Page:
It is a rare playwright who has the balls to tell a story about brilliant minds that dazzle with their grasp of abstraction. It is rarer still to find one that draws out the story of a woman mathematician like a finely tuned, but high strung, violin.
Unlike Good Will Hunting and A Beautiful Mind, the Hollywood film Proof, based on David Auburn’s Pulitzer Prize-winning play, dares to enter the inner world of a troubled young woman, grappling with the implications of having inherited her father’s genius with numbers, along with his crippling psychosis.
David Hutchinson’s fringe adaptation of the play begins with Catherine trying to come to terms with her father’s death. She has spent the last years of her father Robert’s life caring for him, and giving him a sliver of sanity in his bewildering existence in which he has lost the ability to come up with world-changing mathematical ideas.
The action centres around a patio, surrounded by synthetic turf, that becomes the symbol first of Robert’s worsening psychosis and his fragile hold on reality, and later Catherine’s grieving and her attempts to cope with her own prickly inability to let people in to her inner world.
Into Catherine’s life comes her high-flying executive sister Claire from New York, and an awkward, bumbling Hugh Grant-type character Hal, her father’s doctoral student and a devotee of his work, whose mission in life is to study his mentor’s 103 notebooks. As Catherine starts a tentative relationship with Hal, who is secretly in love with her, Claire attempts to draw her younger sister back with her to New York, to compensate for the guilt she feels in leaving her alone to cope with their ailing father.
Amy Burke, as Claire, is the epitome of the controlling older sister, in turns protective and envious of Catherine’s volatility and towering talent, and self-conscious of her own flawless but prosaic existence as a Currency Analyst. Hilarious scenes between the two sisters give a lightness of touch to the production which deals with such heavy matters.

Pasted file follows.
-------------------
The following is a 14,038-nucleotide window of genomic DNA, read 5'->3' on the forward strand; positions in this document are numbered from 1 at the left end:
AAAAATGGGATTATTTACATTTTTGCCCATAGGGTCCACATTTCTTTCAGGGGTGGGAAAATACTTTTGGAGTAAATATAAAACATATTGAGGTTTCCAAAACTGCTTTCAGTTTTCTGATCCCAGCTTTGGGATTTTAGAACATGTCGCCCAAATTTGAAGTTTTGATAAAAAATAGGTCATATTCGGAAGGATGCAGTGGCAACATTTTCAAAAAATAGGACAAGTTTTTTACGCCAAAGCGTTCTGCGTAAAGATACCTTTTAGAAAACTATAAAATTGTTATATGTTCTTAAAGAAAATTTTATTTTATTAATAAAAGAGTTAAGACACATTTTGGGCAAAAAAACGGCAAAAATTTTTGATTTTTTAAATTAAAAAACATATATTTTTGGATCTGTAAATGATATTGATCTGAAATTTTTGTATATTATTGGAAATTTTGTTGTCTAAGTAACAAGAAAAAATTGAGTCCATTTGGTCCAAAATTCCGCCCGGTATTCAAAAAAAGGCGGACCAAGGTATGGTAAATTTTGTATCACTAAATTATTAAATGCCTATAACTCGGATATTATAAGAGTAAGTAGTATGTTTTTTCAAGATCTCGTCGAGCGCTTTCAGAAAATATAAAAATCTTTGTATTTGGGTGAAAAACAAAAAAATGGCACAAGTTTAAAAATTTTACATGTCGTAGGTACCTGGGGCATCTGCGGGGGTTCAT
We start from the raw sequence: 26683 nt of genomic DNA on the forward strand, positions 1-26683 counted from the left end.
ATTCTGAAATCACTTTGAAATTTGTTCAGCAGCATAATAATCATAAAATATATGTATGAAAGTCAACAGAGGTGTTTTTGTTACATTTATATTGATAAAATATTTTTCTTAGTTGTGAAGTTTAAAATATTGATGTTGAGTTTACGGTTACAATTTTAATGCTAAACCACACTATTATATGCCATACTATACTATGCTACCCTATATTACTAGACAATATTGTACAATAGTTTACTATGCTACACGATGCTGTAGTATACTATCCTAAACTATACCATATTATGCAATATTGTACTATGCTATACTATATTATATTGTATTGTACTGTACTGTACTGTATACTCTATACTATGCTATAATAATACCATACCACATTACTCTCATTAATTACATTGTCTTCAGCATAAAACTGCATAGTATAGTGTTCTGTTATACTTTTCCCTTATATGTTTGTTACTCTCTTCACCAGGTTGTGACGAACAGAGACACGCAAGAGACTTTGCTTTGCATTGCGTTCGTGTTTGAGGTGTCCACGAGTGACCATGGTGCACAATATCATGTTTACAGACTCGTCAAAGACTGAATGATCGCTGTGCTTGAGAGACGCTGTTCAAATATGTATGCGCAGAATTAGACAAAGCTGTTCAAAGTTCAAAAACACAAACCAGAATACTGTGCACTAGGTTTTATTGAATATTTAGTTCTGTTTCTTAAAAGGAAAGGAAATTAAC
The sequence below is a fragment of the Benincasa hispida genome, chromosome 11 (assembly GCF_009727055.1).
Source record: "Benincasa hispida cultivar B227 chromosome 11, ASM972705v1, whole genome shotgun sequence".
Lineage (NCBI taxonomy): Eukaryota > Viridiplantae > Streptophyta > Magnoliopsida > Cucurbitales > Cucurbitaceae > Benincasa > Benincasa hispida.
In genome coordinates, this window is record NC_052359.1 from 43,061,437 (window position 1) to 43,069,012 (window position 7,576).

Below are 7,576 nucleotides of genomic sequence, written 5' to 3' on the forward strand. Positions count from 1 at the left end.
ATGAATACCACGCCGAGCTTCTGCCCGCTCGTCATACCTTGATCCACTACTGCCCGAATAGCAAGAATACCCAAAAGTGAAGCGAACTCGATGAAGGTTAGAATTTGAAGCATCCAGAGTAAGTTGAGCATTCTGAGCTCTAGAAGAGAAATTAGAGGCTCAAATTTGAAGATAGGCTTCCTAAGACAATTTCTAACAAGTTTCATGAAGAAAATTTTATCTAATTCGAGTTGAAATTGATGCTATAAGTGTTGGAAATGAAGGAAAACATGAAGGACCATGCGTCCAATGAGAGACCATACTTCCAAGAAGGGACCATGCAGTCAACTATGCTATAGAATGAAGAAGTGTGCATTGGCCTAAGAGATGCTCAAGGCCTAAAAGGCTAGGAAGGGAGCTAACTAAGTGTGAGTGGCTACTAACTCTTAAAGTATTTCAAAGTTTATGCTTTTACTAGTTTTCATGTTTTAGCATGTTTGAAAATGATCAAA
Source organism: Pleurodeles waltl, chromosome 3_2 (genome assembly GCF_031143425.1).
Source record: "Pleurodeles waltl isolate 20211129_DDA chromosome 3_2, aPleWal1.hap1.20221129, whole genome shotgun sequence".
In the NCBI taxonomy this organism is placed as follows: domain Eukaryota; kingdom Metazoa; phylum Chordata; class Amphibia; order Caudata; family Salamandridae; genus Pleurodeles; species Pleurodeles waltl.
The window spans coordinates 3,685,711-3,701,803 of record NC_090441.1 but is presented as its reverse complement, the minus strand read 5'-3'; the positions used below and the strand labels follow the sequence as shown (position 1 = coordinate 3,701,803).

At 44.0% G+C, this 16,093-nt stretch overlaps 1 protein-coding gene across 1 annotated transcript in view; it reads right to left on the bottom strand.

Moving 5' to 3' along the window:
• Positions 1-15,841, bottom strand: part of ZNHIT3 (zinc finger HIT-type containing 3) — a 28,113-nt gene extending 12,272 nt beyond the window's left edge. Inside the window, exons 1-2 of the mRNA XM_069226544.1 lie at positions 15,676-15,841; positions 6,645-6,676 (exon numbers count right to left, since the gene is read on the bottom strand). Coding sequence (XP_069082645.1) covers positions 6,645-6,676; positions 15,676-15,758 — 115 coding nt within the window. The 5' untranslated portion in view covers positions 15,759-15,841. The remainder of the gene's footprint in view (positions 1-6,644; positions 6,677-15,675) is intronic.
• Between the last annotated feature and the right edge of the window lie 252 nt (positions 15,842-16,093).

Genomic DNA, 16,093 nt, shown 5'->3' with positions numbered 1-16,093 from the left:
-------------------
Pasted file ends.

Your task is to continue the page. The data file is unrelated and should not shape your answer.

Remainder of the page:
Dan Cohen, as Hal, brings to life the geeky mathematician drummer who has come to terms with his own lack of genius, and who spends his evenings with his rock band playing ‘i’ – a three-minute silent number, a maths in-joke that signifies nothingness. Hal, despite his love for Catherine, must come to terms with accepting her talent.
Marcus Taylor, as Robert, shows us the tragedy of a mind that knows its own insanity. Holly Easterbrook’s interpretation of Catherine, however, leaves her a petulant teenager, with an improbable American accent, and it is difficult not to compare with Gwyneth Paltrow’s acutely sensitive portrayal of strength and fragility, and consciousness of an underlying depression, in the film.
David Hutchinson effectively uses a minimalist set to direct the action, facilitated by a compelling original sound score by David Ben Shannon, impeccable set direction, and the convincing use of two or three props.
Proof is running until May 29 at:
189 Greenwich High Road
Box Office: 020 8858 9256
Image by Robert Gooch